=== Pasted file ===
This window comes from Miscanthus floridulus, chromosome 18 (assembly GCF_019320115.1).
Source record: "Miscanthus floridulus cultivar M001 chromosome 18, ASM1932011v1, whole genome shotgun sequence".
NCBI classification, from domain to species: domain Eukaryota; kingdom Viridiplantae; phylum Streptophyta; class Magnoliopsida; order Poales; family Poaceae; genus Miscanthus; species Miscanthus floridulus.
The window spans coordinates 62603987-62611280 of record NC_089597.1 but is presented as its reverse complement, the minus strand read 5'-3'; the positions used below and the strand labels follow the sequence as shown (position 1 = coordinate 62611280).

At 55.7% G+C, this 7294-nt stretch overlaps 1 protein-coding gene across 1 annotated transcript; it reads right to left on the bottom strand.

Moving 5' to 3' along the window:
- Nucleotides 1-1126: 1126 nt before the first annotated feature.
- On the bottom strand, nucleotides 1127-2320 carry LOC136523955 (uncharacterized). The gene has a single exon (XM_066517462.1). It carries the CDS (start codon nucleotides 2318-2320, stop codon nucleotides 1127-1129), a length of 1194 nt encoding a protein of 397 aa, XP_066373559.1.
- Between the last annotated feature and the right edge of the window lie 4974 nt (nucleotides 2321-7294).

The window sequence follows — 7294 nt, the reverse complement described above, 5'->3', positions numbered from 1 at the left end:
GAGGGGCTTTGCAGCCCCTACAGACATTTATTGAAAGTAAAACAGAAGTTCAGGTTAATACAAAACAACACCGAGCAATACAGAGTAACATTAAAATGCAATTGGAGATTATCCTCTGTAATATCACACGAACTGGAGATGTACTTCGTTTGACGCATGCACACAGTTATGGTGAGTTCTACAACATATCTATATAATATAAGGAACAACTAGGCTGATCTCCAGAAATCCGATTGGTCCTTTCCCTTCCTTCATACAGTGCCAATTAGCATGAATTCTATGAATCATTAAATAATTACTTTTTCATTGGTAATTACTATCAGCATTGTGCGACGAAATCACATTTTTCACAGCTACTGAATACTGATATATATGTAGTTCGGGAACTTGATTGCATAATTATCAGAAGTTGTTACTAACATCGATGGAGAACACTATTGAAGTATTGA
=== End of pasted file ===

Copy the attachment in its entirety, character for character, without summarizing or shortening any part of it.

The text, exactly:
This window comes from Miscanthus floridulus, chromosome 18 (assembly GCF_019320115.1).
Source record: "Miscanthus floridulus cultivar M001 chromosome 18, ASM1932011v1, whole genome shotgun sequence".
NCBI classification, from domain to species: domain Eukaryota; kingdom Viridiplantae; phylum Streptophyta; class Magnoliopsida; order Poales; family Poaceae; genus Miscanthus; species Miscanthus floridulus.
The window spans coordinates 62603987-62611280 of record NC_089597.1 but is presented as its reverse complement, the minus strand read 5'-3'; the positions used below and the strand labels follow the sequence as shown (position 1 = coordinate 62611280).

At 55.7% G+C, this 7294-nt stretch overlaps 1 protein-coding gene across 1 annotated transcript; it reads right to left on the bottom strand.

Moving 5' to 3' along the window:
- Nucleotides 1-1126: 1126 nt before the first annotated feature.
- On the bottom strand, nucleotides 1127-2320 carry LOC136523955 (uncharacterized). The gene has a single exon (XM_066517462.1). It carries the CDS (start codon nucleotides 2318-2320, stop codon nucleotides 1127-1129), a length of 1194 nt encoding a protein of 397 aa, XP_066373559.1.
- Between the last annotated feature and the right edge of the window lie 4974 nt (nucleotides 2321-7294).

The window sequence follows — 7294 nt, the reverse complement described above, 5'->3', positions numbered from 1 at the left end:
GAGGGGCTTTGCAGCCCCTACAGACATTTATTGAAAGTAAAACAGAAGTTCAGGTTAATACAAAACAACACCGAGCAATACAGAGTAACATTAAAATGCAATTGGAGATTATCCTCTGTAATATCACACGAACTGGAGATGTACTTCGTTTGACGCATGCACACAGTTATGGTGAGTTCTACAACATATCTATATAATATAAGGAACAACTAGGCTGATCTCCAGAAATCCGATTGGTCCTTTCCCTTCCTTCATACAGTGCCAATTAGCATGAATTCTATGAATCATTAAATAATTACTTTTTCATTGGTAATTACTATCAGCATTGTGCGACGAAATCACATTTTTCACAGCTACTGAATACTGATATATATGTAGTTCGGGAACTTGATTGCATAATTATCAGAAGTTGTTACTAACATCGATGGAGAACACTATTGAAGTATTGA